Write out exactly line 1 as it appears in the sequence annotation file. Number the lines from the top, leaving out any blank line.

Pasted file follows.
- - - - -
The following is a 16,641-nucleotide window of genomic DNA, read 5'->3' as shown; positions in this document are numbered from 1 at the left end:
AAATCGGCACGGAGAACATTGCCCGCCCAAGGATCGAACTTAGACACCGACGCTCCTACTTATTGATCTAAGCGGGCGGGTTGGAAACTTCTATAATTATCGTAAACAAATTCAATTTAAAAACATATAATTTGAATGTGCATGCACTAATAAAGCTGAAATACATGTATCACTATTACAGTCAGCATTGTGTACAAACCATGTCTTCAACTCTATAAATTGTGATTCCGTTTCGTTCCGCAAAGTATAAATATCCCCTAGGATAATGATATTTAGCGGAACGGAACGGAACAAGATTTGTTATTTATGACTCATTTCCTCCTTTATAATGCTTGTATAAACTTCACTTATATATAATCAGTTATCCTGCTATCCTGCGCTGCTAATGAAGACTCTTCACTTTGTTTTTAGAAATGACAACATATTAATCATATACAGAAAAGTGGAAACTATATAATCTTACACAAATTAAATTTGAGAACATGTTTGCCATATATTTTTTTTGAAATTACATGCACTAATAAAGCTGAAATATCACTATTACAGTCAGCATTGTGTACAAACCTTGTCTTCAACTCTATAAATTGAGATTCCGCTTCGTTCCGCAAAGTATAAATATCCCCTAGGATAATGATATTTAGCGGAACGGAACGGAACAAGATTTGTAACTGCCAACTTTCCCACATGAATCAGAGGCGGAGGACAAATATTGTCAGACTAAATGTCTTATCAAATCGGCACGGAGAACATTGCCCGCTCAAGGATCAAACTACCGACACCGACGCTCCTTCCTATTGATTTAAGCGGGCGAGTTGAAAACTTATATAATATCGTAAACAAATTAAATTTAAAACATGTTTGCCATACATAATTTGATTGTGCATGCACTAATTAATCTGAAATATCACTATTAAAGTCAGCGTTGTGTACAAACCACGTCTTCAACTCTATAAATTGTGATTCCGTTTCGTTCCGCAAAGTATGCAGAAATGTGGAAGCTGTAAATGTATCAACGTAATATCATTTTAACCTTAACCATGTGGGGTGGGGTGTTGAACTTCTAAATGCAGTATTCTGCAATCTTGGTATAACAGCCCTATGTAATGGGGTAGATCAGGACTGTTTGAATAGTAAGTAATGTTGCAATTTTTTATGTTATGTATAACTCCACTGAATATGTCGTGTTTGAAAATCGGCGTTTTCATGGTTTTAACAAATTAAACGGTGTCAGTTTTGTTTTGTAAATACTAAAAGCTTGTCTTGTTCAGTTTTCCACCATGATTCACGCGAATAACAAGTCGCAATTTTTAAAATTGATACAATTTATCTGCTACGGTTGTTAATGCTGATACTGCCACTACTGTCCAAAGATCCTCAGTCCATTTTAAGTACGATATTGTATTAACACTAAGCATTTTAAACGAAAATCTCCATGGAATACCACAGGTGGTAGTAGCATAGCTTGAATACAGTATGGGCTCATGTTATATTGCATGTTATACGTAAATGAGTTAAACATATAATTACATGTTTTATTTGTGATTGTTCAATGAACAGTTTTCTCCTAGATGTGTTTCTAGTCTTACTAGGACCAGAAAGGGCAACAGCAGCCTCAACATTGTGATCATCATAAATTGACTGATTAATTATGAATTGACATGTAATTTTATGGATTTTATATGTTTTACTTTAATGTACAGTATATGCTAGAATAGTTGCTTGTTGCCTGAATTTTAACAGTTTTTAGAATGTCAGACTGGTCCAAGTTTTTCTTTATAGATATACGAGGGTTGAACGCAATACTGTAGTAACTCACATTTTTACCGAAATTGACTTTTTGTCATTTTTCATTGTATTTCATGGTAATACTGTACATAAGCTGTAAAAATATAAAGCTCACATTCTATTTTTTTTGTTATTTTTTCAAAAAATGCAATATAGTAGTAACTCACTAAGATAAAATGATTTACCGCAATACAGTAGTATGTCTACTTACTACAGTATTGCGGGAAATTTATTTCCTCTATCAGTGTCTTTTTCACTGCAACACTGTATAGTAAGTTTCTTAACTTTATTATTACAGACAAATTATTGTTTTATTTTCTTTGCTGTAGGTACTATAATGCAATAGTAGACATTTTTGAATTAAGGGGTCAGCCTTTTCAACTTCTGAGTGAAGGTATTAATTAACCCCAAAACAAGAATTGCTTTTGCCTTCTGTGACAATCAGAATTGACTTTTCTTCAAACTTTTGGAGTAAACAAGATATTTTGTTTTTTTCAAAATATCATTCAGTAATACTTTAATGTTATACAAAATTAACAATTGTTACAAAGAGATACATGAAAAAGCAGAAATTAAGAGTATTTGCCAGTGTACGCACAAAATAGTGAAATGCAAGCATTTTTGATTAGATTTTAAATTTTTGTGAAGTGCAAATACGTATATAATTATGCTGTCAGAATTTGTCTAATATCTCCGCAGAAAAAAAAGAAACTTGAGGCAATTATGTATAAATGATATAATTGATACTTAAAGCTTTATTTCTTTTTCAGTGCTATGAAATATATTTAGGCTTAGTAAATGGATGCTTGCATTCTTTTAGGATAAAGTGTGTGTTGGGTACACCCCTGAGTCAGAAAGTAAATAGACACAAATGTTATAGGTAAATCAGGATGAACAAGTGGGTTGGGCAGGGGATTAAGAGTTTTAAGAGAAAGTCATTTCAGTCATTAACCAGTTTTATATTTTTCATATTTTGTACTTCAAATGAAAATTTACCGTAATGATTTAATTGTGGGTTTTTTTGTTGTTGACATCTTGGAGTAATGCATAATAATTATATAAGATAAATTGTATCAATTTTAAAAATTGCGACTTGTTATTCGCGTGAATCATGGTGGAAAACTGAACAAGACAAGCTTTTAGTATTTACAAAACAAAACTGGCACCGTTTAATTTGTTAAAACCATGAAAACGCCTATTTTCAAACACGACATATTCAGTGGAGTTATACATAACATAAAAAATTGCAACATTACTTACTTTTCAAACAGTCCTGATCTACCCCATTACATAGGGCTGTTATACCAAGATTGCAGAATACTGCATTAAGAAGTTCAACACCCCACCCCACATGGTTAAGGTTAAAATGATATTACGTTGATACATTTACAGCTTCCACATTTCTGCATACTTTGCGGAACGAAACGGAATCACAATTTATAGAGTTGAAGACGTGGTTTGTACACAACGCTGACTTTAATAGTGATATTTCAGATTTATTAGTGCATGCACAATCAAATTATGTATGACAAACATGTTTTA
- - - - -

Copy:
The following is a 16,641-nucleotide window of genomic DNA, read 5'->3' as shown; positions in this document are numbered from 1 at the left end: